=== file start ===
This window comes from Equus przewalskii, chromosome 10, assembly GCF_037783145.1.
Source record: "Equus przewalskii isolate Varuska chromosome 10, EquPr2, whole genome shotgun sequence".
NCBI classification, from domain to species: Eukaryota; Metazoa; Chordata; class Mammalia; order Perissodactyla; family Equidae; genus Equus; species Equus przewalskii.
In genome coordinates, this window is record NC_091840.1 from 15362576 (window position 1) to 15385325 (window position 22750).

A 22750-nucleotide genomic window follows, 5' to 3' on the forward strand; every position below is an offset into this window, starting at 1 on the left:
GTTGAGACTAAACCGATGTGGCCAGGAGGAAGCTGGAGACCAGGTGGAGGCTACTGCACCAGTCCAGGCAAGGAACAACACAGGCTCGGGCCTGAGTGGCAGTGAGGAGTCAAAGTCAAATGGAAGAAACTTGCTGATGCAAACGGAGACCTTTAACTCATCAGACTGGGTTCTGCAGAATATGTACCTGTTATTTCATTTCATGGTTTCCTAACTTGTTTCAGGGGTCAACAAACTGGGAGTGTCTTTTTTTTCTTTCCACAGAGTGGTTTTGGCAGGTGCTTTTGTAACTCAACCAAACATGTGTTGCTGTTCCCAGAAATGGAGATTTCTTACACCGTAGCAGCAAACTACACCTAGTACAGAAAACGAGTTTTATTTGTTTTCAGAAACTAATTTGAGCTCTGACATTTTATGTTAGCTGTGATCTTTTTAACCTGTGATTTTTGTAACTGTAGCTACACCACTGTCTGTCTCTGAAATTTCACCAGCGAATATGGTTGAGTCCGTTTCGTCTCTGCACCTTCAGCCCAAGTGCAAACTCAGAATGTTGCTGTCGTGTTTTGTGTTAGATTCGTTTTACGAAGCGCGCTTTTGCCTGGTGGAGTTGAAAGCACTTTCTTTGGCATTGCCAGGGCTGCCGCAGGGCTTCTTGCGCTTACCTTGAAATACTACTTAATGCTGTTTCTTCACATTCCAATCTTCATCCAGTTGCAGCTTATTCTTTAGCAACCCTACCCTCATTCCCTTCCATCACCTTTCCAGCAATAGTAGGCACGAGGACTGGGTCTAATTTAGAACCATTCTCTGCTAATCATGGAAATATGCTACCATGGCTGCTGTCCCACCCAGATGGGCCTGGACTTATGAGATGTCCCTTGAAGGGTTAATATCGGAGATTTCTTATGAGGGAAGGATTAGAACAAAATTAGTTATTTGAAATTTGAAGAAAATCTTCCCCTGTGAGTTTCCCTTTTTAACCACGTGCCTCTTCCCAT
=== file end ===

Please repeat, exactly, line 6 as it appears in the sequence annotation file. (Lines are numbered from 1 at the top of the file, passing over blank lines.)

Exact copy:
GTTGAGACTAAACCGATGTGGCCAGGAGGAAGCTGGAGACCAGGTGGAGGCTACTGCACCAGTCCAGGCAAGGAACAACACAGGCTCGGGCCTGAGTGGCAGTGAGGAGTCAAAGTCAAATGGAAGAAACTTGCTGATGCAAACGGAGACCTTTAACTCATCAGACTGGGTTCTGCAGAATATGTACCTGTTATTTCATTTCATGGTTTCCTAACTTGTTTCAGGGGTCAACAAACTGGGAGTGTCTTTTTTTTCTTTCCACAGAGTGGTTTTGGCAGGTGCTTTTGTAACTCAACCAAACATGTGTTGCTGTTCCCAGAAATGGAGATTTCTTACACCGTAGCAGCAAACTACACCTAGTACAGAAAACGAGTTTTATTTGTTTTCAGAAACTAATTTGAGCTCTGACATTTTATGTTAGCTGTGATCTTTTTAACCTGTGATTTTTGTAACTGTAGCTACACCACTGTCTGTCTCTGAAATTTCACCAGCGAATATGGTTGAGTCCGTTTCGTCTCTGCACCTTCAGCCCAAGTGCAAACTCAGAATGTTGCTGTCGTGTTTTGTGTTAGATTCGTTTTACGAAGCGCGCTTTTGCCTGGTGGAGTTGAAAGCACTTTCTTTGGCATTGCCAGGGCTGCCGCAGGGCTTCTTGCGCTTACCTTGAAATACTACTTAATGCTGTTTCTTCACATTCCAATCTTCATCCAGTTGCAGCTTATTCTTTAGCAACCCTACCCTCATTCCCTTCCATCACCTTTCCAGCAATAGTAGGCACGAGGACTGGGTCTAATTTAGAACCATTCTCTGCTAATCATGGAAATATGCTACCATGGCTGCTGTCCCACCCAGATGGGCCTGGACTTATGAGATGTCCCTTGAAGGGTTAATATCGGAGATTTCTTATGAGGGAAGGATTAGAACAAAATTAGTTATTTGAAATTTGAAGAAAATCTTCCCCTGTGAGTTTCCCTTTTTAACCACGTGCCTCTTCCCAT